This really does make me think of my mom’s life with her adoptive mother . . . and then there is that painting of me . . . the story below is not my own, though at the bottom is a snippet about me as well.
It took a near death experience (21 days intubated for covid pneumonia while pregnant) and the loss of my 3 year old the very day I came home from the hospital for me to admit I even needed therapy. Though the therapist accepted me based on my grief trauma, most of our time has been spent discussing my childhood.
So many pieces finally fell into place this week. It’s like I wasn’t even aware I HAD all the pieces I needed, much less did I know where to put them. I did some sleuthing to try to get a clearer picture of my very early childhood, because my story was withheld from me and only presented in a very fragmented way.
The messages and calls to the courthouse, the man listed as father on my birth certificate, my sister, her stepmother, and finally the man who raised me yielded little in the way of real answers. The woman who physically abused me caught wind that I was digging and contacted me. She sent FOUR PAGES on bullshit which started off as a sideways apology and ended with her basically saying it was my fault she tortured me. I was 2.
“Dad” (guy who raised me, my sister’s uncle) came the closest to answering my questions of them all. We hadn’t talked for 3 years prior to this. Even when I nearly died, he wouldn’t reach out to check on me. He included in his message a sappy story about how much he sacrificed for me. He insinuated I didn’t care about my sister’s pain, and he closed with a reprimand about how I should feel sorry for HIM because he lost a grandchild. He only met my son once, by his own choice.
My first few years with them were a fantasy. “Mom” hand made my clothes. I looked like I belonged in a magazine. My hair was brushed and arranged until it was glossy ringlets. There were ribbons, bows, ruffles, tights, pinafores, and patent leather shoes. My bedroom was fit for a princess. There was a 4 post bed with a canopy. It was white with burnished gold accents, as was the matching vanity and stool. The bed covering was white and pink ruffles, and the canopy was tailor made to match. Christmas, Easter, and birthdays looked like the toy store exploded into our living room. I had it all.
Once I reached that awkward, gangly phase, it was over. By then they had their own daughter and son, and I was a nuisance. No longer a doll they could dress and pose. I could sense their disappointment. Their delight in me was gone. So I tried harder. I won more awards, I practiced music longer, I earned higher scores in school. The more I tried, the more disgusted they seemed.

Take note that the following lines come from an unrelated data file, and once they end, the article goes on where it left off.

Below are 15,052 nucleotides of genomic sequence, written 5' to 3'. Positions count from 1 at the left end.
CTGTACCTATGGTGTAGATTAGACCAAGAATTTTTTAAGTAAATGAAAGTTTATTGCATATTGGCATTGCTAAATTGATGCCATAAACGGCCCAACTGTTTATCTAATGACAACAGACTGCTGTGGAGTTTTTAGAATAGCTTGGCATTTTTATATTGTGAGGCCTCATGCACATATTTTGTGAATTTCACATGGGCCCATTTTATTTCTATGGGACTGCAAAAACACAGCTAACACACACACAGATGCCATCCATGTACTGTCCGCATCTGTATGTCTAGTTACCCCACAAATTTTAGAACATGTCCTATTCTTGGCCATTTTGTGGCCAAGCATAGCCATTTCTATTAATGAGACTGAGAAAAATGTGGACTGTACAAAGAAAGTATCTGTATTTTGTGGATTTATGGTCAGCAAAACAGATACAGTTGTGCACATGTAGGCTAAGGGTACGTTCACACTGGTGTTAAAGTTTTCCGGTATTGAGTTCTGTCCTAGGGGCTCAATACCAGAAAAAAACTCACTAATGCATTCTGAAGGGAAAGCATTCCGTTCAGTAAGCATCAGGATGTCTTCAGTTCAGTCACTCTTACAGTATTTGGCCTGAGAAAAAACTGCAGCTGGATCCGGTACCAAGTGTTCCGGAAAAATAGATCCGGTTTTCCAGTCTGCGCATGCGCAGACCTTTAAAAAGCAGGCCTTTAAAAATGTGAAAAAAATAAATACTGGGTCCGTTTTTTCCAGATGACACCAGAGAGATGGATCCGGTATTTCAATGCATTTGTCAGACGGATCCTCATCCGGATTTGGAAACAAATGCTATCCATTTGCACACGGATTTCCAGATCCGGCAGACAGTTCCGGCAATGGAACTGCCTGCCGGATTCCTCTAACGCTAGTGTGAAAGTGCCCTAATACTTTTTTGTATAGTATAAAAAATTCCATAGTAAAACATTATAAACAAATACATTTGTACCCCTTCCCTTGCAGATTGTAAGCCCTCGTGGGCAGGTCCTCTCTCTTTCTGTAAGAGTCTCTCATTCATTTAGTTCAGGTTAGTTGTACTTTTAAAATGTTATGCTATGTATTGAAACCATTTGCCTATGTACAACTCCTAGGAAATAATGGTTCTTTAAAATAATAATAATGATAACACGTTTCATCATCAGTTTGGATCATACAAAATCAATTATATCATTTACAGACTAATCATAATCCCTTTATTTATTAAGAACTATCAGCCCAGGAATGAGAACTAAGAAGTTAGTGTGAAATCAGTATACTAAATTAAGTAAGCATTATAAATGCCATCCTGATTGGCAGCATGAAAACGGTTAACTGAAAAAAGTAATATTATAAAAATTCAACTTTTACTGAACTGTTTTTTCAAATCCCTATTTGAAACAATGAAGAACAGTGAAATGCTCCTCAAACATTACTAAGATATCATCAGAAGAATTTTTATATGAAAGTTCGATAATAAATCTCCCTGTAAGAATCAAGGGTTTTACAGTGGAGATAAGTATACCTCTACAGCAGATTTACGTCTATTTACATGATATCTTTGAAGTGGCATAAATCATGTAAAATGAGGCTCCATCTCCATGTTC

I looked back over all the big milestones that mark the transition from childhood to maturity. In my high school graduation photos, he looked angry. In my wedding photos, he looked sick. When my children were born, he didn’t want to see them. When I chose a path for how I would spend my life, it wasn’t good enough. When I chose to move to a new state with better opportunities, I was being foolish. When he finally came to visit my first house, he literally became ill and vomited all over my bathroom.
I failed them. By growing up, I failed them. They treated their children like people, and they celebrated them appropriately in both youth and adulthood. I finally put it all together this week and realized I’ve intentionally kept myself small in my mind, because somewhere deep down I knew that only as their little princess could I feel their love.
I dug through my old pictures and found so many of me paraded in beauty pageants. But this is the one I settled on. It was taken the month after they got custody of me, in their home. I told her – little Sandi – that her work is done. It was never her job to make me palatable to the parents who stole me. I understand why she did. Her life was an exercise in terror, and these white knights were her ticket to salvation. But it was never her job to earn their love, and that isn’t her job now. So she has my permission to rest peacefully. I grew within the soil where they planted this little seed. It’s my turn to do the work of deciding who is worthy of my best efforts.
From the blog author – As a young child, my mom’s adoptive mother dressed and arranged me for a large oil painting portrait she wanted to do of me but now having read today’s story, it speaks volumes. And my mom did have a princess bedroom with a four poster bed. I know that my mom had a very “challenging” relationship with her adoptive mother. She really didn’t share many details of her childhood with me. That probably means something significant as well.